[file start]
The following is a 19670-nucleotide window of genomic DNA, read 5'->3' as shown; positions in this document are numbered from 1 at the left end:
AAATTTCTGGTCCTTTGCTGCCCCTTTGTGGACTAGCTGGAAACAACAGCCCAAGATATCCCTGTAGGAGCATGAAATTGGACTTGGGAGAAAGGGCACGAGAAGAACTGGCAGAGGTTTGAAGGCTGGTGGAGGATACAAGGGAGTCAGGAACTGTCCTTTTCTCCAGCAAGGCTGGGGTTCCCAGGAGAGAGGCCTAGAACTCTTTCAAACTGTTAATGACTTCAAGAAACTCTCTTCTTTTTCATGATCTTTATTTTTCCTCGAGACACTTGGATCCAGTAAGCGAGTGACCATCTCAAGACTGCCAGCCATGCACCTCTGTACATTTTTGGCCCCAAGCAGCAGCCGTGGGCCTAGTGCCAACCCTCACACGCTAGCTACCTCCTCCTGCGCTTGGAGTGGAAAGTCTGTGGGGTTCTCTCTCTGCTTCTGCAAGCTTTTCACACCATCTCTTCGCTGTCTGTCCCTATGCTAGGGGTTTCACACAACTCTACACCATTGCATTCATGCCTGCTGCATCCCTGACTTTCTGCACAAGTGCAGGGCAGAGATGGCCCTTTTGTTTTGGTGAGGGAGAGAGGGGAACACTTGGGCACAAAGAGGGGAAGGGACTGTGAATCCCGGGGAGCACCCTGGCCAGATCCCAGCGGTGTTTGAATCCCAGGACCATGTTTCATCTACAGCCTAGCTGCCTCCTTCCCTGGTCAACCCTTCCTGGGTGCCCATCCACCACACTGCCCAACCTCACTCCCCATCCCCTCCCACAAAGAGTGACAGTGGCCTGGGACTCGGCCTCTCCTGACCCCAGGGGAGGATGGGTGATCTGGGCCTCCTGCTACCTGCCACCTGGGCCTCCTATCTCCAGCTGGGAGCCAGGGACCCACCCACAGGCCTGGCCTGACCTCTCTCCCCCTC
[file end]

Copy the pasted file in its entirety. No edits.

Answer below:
The following is a 19670-nucleotide window of genomic DNA, read 5'->3' as shown; positions in this document are numbered from 1 at the left end:
AAATTTCTGGTCCTTTGCTGCCCCTTTGTGGACTAGCTGGAAACAACAGCCCAAGATATCCCTGTAGGAGCATGAAATTGGACTTGGGAGAAAGGGCACGAGAAGAACTGGCAGAGGTTTGAAGGCTGGTGGAGGATACAAGGGAGTCAGGAACTGTCCTTTTCTCCAGCAAGGCTGGGGTTCCCAGGAGAGAGGCCTAGAACTCTTTCAAACTGTTAATGACTTCAAGAAACTCTCTTCTTTTTCATGATCTTTATTTTTCCTCGAGACACTTGGATCCAGTAAGCGAGTGACCATCTCAAGACTGCCAGCCATGCACCTCTGTACATTTTTGGCCCCAAGCAGCAGCCGTGGGCCTAGTGCCAACCCTCACACGCTAGCTACCTCCTCCTGCGCTTGGAGTGGAAAGTCTGTGGGGTTCTCTCTCTGCTTCTGCAAGCTTTTCACACCATCTCTTCGCTGTCTGTCCCTATGCTAGGGGTTTCACACAACTCTACACCATTGCATTCATGCCTGCTGCATCCCTGACTTTCTGCACAAGTGCAGGGCAGAGATGGCCCTTTTGTTTTGGTGAGGGAGAGAGGGGAACACTTGGGCACAAAGAGGGGAAGGGACTGTGAATCCCGGGGAGCACCCTGGCCAGATCCCAGCGGTGTTTGAATCCCAGGACCATGTTTCATCTACAGCCTAGCTGCCTCCTTCCCTGGTCAACCCTTCCTGGGTGCCCATCCACCACACTGCCCAACCTCACTCCCCATCCCCTCCCACAAAGAGTGACAGTGGCCTGGGACTCGGCCTCTCCTGACCCCAGGGGAGGATGGGTGATCTGGGCCTCCTGCTACCTGCCACCTGGGCCTCCTATCTCCAGCTGGGAGCCAGGGACCCACCCACAGGCCTGGCCTGACCTCTCTCCCCCTC